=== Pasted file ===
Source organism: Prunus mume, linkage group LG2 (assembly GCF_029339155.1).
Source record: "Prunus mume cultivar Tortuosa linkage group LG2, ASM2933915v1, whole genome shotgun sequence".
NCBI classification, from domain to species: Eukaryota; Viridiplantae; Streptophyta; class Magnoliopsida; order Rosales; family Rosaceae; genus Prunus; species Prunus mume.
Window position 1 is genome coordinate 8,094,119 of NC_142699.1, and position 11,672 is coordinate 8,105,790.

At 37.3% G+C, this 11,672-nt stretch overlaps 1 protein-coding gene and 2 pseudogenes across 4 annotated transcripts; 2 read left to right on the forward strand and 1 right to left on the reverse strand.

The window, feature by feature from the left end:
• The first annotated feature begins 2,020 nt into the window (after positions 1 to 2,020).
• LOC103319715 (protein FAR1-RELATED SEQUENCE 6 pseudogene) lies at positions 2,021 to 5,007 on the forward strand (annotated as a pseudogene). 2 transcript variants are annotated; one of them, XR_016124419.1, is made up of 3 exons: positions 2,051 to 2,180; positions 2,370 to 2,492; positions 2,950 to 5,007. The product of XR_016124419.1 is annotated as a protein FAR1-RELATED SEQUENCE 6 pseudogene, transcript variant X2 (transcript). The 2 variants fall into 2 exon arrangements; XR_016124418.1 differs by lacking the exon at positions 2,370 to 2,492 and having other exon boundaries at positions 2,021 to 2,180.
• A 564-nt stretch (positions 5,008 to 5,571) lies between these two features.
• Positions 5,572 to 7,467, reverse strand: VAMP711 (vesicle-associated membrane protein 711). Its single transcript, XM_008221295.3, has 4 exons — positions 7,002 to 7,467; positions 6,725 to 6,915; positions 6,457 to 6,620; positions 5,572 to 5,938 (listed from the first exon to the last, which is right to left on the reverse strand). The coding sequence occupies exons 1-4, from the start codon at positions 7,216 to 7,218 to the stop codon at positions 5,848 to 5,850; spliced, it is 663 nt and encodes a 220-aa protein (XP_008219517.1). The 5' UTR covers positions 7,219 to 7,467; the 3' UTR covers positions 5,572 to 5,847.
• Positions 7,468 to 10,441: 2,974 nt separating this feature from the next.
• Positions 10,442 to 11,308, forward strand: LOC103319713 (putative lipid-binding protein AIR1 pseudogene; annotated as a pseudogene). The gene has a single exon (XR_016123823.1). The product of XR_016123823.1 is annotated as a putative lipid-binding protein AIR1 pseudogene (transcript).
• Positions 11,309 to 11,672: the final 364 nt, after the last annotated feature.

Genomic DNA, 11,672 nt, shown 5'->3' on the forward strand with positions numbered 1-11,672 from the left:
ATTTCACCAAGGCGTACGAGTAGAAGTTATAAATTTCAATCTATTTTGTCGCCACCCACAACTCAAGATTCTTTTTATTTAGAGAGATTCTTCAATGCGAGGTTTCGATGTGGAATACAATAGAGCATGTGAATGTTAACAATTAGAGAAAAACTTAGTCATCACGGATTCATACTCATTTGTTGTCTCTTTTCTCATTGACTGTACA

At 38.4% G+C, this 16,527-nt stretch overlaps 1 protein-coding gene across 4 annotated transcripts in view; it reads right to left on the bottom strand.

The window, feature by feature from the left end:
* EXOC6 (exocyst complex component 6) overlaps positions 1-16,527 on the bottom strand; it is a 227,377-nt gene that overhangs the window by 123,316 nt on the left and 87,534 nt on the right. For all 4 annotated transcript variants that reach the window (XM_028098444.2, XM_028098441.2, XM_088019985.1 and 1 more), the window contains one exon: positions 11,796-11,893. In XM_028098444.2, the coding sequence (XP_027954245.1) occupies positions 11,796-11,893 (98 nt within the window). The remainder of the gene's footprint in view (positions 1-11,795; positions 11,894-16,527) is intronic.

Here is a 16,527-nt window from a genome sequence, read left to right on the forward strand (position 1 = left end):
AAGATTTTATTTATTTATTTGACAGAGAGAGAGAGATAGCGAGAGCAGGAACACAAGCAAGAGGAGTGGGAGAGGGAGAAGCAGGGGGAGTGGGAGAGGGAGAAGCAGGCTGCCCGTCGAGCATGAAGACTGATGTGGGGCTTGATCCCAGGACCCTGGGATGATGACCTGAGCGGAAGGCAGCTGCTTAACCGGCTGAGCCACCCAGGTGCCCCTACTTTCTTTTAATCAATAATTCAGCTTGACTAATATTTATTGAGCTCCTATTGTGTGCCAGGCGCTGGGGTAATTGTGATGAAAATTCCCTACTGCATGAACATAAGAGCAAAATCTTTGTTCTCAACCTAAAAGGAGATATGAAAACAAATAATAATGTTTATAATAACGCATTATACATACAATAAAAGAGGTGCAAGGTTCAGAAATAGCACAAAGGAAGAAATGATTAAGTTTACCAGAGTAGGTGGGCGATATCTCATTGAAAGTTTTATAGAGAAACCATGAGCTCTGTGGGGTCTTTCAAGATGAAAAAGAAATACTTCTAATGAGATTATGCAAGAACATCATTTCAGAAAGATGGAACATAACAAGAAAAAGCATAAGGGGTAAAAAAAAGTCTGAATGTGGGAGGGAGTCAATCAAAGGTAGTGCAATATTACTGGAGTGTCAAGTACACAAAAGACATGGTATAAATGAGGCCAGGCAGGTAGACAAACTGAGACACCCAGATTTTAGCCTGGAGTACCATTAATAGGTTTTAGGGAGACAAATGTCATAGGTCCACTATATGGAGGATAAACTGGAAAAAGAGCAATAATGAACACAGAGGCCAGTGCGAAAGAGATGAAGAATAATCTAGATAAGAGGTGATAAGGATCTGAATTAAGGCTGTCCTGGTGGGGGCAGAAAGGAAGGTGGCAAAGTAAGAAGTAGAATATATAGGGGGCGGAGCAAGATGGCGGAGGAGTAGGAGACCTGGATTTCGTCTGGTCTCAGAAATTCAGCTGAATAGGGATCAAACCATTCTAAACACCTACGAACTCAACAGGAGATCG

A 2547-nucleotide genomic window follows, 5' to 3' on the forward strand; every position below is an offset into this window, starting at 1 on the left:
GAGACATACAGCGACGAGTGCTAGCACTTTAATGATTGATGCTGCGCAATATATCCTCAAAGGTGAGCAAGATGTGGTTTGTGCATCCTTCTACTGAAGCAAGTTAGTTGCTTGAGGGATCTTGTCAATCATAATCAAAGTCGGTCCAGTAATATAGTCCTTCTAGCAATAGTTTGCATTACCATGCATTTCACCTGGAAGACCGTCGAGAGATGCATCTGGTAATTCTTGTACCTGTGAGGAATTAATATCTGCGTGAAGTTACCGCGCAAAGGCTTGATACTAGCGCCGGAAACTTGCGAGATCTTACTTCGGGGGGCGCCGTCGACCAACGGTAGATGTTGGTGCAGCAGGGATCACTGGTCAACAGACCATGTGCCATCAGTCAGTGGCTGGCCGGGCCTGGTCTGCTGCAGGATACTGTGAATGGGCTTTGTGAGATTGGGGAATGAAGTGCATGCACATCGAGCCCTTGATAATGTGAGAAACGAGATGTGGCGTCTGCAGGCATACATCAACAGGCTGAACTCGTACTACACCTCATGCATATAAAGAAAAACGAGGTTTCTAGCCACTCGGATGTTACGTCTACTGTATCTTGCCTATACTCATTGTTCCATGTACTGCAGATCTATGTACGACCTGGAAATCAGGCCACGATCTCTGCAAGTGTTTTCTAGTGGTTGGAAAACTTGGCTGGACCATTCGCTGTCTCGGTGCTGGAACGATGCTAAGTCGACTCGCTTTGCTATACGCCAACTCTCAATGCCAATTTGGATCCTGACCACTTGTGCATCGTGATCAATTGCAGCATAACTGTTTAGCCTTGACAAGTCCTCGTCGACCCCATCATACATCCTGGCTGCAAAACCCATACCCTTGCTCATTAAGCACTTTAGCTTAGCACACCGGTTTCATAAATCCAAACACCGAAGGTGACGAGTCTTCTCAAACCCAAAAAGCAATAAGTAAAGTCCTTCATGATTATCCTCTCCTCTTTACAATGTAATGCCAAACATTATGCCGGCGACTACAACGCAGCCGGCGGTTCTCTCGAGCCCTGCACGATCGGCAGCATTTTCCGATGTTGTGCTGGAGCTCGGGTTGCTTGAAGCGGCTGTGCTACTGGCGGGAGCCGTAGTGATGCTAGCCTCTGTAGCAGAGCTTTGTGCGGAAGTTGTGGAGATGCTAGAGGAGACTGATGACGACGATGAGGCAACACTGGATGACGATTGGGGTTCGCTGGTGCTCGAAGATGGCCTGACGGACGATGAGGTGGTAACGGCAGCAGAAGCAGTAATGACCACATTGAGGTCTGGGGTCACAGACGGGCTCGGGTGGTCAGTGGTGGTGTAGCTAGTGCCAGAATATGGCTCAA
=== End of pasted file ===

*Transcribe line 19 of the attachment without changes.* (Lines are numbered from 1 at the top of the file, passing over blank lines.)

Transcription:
Here is a 16,527-nt window from a genome sequence, read left to right on the forward strand (position 1 = left end):